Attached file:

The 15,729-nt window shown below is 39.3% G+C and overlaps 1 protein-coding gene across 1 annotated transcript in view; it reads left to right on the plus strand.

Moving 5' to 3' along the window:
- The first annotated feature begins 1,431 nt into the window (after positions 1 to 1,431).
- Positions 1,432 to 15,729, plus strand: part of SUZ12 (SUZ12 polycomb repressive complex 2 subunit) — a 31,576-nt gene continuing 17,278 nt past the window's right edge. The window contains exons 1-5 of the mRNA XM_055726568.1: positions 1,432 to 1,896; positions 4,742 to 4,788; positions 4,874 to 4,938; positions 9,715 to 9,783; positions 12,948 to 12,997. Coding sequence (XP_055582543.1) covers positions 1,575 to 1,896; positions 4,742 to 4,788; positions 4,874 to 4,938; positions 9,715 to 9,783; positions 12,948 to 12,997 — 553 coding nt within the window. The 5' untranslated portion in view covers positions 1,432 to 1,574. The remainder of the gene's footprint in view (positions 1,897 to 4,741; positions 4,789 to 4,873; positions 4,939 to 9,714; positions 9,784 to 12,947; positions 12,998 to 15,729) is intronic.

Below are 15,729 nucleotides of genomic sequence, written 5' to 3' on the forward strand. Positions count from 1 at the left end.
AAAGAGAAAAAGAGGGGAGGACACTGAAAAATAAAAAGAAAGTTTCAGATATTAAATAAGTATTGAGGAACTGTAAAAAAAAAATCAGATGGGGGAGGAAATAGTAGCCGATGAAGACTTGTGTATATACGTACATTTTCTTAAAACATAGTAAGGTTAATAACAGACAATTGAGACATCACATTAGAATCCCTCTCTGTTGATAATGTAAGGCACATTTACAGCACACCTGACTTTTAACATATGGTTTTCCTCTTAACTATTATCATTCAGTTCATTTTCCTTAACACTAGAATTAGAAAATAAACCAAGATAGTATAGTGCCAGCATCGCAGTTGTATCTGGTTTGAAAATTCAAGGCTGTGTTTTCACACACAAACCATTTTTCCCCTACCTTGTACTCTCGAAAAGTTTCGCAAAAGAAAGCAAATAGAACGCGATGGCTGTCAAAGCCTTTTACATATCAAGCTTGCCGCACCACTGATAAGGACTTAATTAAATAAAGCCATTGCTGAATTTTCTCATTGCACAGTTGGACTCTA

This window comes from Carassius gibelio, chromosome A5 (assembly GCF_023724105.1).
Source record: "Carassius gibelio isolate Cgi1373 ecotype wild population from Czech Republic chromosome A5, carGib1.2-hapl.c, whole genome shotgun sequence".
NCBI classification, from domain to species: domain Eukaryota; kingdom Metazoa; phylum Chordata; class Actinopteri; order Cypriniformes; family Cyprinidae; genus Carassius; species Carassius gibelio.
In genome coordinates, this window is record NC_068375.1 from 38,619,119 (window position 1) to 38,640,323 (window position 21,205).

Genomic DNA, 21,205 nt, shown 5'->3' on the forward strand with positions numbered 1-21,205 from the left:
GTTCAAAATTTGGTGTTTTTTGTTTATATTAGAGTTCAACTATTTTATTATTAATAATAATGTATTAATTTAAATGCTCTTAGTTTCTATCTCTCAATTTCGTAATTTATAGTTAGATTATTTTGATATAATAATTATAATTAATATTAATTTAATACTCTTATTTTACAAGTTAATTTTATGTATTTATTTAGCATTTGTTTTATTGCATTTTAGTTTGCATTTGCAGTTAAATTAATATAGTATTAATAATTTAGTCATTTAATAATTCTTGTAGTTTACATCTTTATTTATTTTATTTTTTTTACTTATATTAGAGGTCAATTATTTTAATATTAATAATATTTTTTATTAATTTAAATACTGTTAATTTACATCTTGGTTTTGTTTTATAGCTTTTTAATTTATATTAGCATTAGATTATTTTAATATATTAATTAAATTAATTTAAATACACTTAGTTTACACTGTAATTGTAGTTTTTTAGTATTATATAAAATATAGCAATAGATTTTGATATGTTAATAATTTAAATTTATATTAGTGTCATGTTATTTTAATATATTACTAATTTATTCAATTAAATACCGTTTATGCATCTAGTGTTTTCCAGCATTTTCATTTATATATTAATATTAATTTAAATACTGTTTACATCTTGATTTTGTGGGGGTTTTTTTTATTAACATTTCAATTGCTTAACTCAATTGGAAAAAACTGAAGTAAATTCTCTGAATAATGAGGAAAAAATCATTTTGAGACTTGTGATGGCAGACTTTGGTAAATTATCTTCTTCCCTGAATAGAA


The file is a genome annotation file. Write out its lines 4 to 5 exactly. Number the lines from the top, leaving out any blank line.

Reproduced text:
- Positions 1,432 to 15,729, plus strand: part of SUZ12 (SUZ12 polycomb repressive complex 2 subunit) — a 31,576-nt gene continuing 17,278 nt past the window's right edge. The window contains exons 1-5 of the mRNA XM_055726568.1: positions 1,432 to 1,896; positions 4,742 to 4,788; positions 4,874 to 4,938; positions 9,715 to 9,783; positions 12,948 to 12,997. Coding sequence (XP_055582543.1) covers positions 1,575 to 1,896; positions 4,742 to 4,788; positions 4,874 to 4,938; positions 9,715 to 9,783; positions 12,948 to 12,997 — 553 coding nt within the window. The 5' untranslated portion in view covers positions 1,432 to 1,574. The remainder of the gene's footprint in view (positions 1,897 to 4,741; positions 4,789 to 4,873; positions 4,939 to 9,714; positions 9,784 to 12,947; positions 12,998 to 15,729) is intronic.

Below are 15,729 nucleotides of genomic sequence, written 5' to 3' on the forward strand. Positions count from 1 at the left end.